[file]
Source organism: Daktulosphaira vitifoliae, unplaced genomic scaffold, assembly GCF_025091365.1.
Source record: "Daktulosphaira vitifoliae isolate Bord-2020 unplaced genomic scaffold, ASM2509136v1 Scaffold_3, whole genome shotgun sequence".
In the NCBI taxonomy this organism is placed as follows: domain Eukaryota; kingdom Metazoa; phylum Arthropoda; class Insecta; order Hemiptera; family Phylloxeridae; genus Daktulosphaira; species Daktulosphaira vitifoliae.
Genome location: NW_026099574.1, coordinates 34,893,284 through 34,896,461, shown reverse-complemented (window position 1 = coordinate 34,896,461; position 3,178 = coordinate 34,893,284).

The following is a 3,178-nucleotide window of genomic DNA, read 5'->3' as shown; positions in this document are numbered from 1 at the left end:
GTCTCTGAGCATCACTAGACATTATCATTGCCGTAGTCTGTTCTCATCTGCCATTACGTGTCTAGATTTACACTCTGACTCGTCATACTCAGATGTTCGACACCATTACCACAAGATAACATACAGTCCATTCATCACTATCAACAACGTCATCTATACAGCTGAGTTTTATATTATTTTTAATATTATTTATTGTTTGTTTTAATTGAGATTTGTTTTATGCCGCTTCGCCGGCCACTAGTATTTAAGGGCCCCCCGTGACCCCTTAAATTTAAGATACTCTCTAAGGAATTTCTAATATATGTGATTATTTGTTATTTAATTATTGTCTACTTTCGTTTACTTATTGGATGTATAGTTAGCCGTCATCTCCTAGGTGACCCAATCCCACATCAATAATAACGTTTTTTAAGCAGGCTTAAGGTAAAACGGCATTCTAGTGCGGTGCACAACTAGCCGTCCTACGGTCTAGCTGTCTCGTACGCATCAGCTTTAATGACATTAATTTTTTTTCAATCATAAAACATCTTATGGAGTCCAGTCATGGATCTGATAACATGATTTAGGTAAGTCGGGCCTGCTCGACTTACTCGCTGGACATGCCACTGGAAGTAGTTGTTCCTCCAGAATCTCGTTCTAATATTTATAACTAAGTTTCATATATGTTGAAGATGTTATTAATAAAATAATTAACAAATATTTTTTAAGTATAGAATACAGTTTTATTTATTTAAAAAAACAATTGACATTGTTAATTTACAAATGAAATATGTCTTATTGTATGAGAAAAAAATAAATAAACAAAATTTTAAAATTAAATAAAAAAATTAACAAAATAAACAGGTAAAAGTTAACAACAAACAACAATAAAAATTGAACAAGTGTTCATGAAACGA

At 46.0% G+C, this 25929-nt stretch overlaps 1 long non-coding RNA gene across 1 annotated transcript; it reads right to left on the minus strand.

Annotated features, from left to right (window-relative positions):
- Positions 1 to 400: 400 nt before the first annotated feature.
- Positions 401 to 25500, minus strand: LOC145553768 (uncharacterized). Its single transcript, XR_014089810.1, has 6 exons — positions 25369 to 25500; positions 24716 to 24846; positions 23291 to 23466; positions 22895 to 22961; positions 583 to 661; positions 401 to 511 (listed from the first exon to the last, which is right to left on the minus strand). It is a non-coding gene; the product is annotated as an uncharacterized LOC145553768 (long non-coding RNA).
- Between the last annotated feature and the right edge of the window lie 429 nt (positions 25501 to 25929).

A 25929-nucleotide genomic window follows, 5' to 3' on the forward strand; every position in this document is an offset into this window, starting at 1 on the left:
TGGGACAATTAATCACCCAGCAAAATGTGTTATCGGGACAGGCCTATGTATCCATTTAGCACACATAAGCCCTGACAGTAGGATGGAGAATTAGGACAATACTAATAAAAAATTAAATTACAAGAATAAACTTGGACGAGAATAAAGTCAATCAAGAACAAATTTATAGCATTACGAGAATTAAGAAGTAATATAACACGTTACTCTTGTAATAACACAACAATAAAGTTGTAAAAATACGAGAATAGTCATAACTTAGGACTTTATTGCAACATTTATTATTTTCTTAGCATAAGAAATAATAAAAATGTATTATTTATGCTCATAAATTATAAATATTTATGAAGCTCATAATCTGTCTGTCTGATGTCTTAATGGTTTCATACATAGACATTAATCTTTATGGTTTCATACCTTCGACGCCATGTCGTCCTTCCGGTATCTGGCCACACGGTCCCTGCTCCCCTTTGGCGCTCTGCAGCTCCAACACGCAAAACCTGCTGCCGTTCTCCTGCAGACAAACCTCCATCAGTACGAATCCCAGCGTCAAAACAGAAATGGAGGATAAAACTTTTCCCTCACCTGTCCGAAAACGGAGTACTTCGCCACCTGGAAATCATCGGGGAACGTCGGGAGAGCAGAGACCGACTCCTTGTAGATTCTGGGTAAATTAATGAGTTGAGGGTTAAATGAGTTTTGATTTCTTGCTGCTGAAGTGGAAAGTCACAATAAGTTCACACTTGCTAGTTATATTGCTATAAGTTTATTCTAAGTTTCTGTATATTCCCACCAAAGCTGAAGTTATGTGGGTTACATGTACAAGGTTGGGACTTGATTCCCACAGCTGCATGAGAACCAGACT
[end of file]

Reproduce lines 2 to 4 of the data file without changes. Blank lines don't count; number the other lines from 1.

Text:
Source record: "Daktulosphaira vitifoliae isolate Bord-2020 unplaced genomic scaffold, ASM2509136v1 Scaffold_3, whole genome shotgun sequence".
In the NCBI taxonomy this organism is placed as follows: domain Eukaryota; kingdom Metazoa; phylum Arthropoda; class Insecta; order Hemiptera; family Phylloxeridae; genus Daktulosphaira; species Daktulosphaira vitifoliae.
Genome location: NW_026099574.1, coordinates 34,893,284 through 34,896,461, shown reverse-complemented (window position 1 = coordinate 34,896,461; position 3,178 = coordinate 34,893,284).